Justice Department delays swimming pool rule until after election

The Justice Department announced Thursday that it had again delayed implementation of a new regulation requiring existing public-access pools to be accessible to people with disabilities.

Implementation of the new Americans with Disabilities Act rule, which was set to take effect Monday, has been delayed to Jan. 31, after the election. The rule was originally scheduled to take effect on March 15, 2012.

“Newly constructed and altered pools must be fully accessible to people with disabilities as of March 15, 2012, by providing pool lifts, sloped entries, or other specified accessibility features. However, many pool owners had misunderstandings about how to apply the new accessibility requirements to pre-existing pools,” the department explained Thursday. “Therefore, the department has extended the compliance date for existing pools to Jan. 31, 2013.”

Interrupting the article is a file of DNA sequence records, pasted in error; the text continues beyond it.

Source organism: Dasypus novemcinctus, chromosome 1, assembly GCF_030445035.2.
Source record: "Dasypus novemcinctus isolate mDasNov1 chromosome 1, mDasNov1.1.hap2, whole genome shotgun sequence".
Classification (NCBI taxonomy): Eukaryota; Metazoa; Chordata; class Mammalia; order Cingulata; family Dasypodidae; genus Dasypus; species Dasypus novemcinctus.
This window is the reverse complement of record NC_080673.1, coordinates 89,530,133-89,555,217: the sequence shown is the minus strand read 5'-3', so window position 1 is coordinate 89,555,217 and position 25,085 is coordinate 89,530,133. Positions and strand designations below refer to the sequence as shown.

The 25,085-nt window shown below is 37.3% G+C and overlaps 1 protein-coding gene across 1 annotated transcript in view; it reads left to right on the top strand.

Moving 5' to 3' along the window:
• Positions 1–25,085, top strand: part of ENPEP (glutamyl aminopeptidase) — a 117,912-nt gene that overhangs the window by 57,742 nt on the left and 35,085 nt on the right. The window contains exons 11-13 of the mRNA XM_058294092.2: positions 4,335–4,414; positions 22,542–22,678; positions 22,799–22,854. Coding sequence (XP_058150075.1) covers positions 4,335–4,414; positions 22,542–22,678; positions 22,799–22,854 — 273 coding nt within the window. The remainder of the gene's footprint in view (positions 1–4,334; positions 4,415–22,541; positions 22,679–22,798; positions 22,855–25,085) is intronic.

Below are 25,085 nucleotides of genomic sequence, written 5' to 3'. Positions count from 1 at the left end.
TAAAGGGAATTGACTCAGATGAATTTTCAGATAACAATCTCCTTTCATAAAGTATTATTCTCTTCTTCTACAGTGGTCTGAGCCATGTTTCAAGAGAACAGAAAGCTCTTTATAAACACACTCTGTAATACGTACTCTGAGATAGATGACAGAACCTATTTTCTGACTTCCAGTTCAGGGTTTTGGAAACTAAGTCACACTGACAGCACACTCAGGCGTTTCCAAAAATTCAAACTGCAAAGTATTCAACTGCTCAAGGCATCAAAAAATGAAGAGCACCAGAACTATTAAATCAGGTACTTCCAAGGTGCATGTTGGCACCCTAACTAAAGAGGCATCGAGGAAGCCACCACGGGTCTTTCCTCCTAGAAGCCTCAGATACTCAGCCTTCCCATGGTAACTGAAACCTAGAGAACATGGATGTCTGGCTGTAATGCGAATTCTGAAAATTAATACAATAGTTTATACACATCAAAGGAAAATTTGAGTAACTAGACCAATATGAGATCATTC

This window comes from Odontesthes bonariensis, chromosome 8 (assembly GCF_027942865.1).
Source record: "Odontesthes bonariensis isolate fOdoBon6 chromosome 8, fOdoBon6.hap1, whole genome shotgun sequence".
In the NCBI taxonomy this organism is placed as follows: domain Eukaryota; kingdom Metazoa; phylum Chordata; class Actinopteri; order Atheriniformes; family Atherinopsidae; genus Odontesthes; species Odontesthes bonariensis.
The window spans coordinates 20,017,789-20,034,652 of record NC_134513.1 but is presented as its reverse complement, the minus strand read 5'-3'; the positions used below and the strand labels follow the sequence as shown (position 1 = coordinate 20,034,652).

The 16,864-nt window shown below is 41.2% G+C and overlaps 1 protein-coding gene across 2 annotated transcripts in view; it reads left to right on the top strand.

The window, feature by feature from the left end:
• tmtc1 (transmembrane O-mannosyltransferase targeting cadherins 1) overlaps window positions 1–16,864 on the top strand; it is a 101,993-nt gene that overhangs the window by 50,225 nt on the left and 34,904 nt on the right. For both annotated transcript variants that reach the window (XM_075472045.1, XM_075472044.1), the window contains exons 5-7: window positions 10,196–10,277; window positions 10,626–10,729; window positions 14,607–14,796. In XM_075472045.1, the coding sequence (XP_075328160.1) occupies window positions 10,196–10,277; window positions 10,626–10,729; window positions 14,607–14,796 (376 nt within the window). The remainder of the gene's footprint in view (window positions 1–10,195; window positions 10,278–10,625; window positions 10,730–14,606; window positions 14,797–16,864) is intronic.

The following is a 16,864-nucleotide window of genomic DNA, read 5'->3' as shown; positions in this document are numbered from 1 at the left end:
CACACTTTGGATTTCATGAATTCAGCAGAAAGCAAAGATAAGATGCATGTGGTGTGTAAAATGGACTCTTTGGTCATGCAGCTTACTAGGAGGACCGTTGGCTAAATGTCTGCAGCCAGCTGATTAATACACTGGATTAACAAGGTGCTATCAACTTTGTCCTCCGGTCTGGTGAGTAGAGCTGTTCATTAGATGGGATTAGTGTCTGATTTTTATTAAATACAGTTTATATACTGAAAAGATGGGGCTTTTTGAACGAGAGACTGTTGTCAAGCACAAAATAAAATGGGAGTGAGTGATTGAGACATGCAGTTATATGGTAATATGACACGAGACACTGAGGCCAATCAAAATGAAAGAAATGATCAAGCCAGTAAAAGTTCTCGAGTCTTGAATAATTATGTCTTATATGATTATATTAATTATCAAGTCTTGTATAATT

Failure to comply with the new regulations would result in a fine of at least $100,000.

DOJ also issued a technical assistance document addressing 19 common questions about the requirements, emphasizing the removal of accessibility barriers.

The department added, “significant tax credits and deductions are available to help businesses of all sizes offset any costs of ADA compliance.”

South Carolina Republican Sen. Jim DeMint introduced a bill in March, co-sponsored by South Carolina Republican Sen. Lindsey Graham, “to prohibit the Attorney General from administering or enforcing certain accessibility regulations relating to pools at public accommodations or provided by public entities.”

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